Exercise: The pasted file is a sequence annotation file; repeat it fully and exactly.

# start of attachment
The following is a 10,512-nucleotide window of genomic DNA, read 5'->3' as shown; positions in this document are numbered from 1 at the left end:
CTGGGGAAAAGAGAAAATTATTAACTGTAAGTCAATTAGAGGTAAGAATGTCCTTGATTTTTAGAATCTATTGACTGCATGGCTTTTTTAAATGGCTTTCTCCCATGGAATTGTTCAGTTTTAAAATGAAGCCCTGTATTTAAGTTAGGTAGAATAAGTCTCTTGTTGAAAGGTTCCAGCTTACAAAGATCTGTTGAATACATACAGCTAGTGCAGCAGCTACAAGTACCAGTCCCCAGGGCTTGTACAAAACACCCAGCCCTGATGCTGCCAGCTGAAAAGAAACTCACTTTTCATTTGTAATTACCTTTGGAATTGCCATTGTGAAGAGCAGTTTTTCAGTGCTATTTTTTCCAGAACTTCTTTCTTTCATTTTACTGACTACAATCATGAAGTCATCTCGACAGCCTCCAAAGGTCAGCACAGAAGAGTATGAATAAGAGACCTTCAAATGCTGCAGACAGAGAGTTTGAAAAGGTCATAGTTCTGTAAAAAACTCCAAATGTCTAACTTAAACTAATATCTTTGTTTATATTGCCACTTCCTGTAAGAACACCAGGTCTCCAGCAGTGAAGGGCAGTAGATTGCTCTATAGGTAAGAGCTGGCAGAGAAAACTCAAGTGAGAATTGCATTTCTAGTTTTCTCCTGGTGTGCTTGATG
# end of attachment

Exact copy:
The following is a 10,512-nucleotide window of genomic DNA, read 5'->3' as shown; positions in this document are numbered from 1 at the left end:
CTGGGGAAAAGAGAAAATTATTAACTGTAAGTCAATTAGAGGTAAGAATGTCCTTGATTTTTAGAATCTATTGACTGCATGGCTTTTTTAAATGGCTTTCTCCCATGGAATTGTTCAGTTTTAAAATGAAGCCCTGTATTTAAGTTAGGTAGAATAAGTCTCTTGTTGAAAGGTTCCAGCTTACAAAGATCTGTTGAATACATACAGCTAGTGCAGCAGCTACAAGTACCAGTCCCCAGGGCTTGTACAAAACACCCAGCCCTGATGCTGCCAGCTGAAAAGAAACTCACTTTTCATTTGTAATTACCTTTGGAATTGCCATTGTGAAGAGCAGTTTTTCAGTGCTATTTTTTCCAGAACTTCTTTCTTTCATTTTACTGACTACAATCATGAAGTCATCTCGACAGCCTCCAAAGGTCAGCACAGAAGAGTATGAATAAGAGACCTTCAAATGCTGCAGACAGAGAGTTTGAAAAGGTCATAGTTCTGTAAAAAACTCCAAATGTCTAACTTAAACTAATATCTTTGTTTATATTGCCACTTCCTGTAAGAACACCAGGTCTCCAGCAGTGAAGGGCAGTAGATTGCTCTATAGGTAAGAGCTGGCAGAGAAAACTCAAGTGAGAATTGCATTTCTAGTTTTCTCCTGGTGTGCTTGATG